"Wrought iron," which has now, to a great extent, superseded cast-iron, except for ornamental purposes, is the product of "Forge Pig" the resulting metal containing not more than 0.15 per cent of carbon. The excess of carbon, it is obvious, must be extracted from the iron, the usual processes being as follows: -
The pig iron is first puddled or melted clear of any fuel, but with other substances (containing oxygen) to take out the remaining carbon; and when this is done the metal is collected and cooled into lumps, which are then shingled or placed under a heavy hammer, by which the iron is consolidated, and all other foreign matters are crushed out.
The bloom, as it is called, resulting from this hammering, is then rolled, while still hot, into puddled bars, which are the first and lowest quality of wrought-iron. As manipulation improves the tenacity and strength of wrought-iron, these puddled bars are cut up, piled, heated, and rolled as before; forming the merchant bar, or second quality of wrought-iron; and a repetition of this process produces the best bar, B, or third quality; while Best-Best, B B, and Best-Best Best, B B B, are the outcome of further repetitions - each such operation having the effect of giving the iron a more uniform fibrous nature.
Good wrought-iron is of a very tough, fibrous, weldable nature, capable of elongation, under certain weights, with little proportionate contraction of area - varying from 10 to 20 per cent according as it is across, or with the fibre of the metal. It has also the power of elasticity, or going back to its original size and section, after the weight has been removed; though it can be fatigued by a continuance of that weight, which is said to cause a permanent set-, meaning that the iron then stops at the position to which the load has drawn it, and this is said to be its limit of elasticity, extending to one-half its ultimate strength. It should be capable of bearing 24 tons per square inch, ultimate tensile strain, and about 20 tons of Compression and shearing; equivalent to safe loads of about 5 and 4 tons respectively. These two powers of resistance are so much more nearly equal in wrought than in cast-iron, that top and bottom flanges of a girder may be made alike, with little waste of material or forfeiture of strength.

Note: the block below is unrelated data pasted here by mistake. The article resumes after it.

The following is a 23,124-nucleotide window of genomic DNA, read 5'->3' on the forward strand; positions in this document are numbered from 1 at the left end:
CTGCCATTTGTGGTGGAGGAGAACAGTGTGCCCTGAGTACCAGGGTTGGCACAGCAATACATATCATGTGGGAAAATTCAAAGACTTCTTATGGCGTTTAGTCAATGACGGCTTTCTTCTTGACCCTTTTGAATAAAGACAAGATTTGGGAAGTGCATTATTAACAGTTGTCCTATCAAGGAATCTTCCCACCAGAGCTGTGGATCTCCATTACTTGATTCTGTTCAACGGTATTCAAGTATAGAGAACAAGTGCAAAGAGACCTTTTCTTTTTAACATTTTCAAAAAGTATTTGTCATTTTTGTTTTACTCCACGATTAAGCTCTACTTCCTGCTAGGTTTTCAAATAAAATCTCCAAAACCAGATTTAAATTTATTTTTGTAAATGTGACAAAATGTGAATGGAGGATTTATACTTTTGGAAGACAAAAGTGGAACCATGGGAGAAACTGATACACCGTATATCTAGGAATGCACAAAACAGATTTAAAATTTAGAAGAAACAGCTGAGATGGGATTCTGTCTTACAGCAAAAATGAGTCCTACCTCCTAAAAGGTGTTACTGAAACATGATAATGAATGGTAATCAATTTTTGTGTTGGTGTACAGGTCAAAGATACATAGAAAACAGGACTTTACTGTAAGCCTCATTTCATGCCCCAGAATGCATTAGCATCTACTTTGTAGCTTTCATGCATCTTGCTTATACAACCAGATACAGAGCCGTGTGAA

Therefore girders or joists are rolled to sections, as fig. 417; and, in addition, they can be built up (in wrought iron) to any size, section, or design; because the iron can be welded, riveted, bent, rolled, or otherwise worked to any form, which cannot be done with cast-iron on account of its brittleness.
The surface of the fracture of good wrought-iron, under a weight applied slowly and gradually, should be stringy in appearance, as if every little fibre had held out to the last on its own account, some with greater success than others; while the fracture under a sudden shock would be of a more crystalline nature, its coarseness or fineness indicating its quality; the same deductions being drawn from the fine or coarse strings of a gradual fracture.
Iron contracts or expands xrinroir 1/150000 length for every degree (Fahrenheit) of temperature; and this must be taken into consideration in designing large wrought-iron structures.
Phosphorus is said to make wrought-iron cold short - i.e., not capable of being bent and worked, as it should be, when cold; while the presence of sulphur has the opposite effect, rendering it hot short.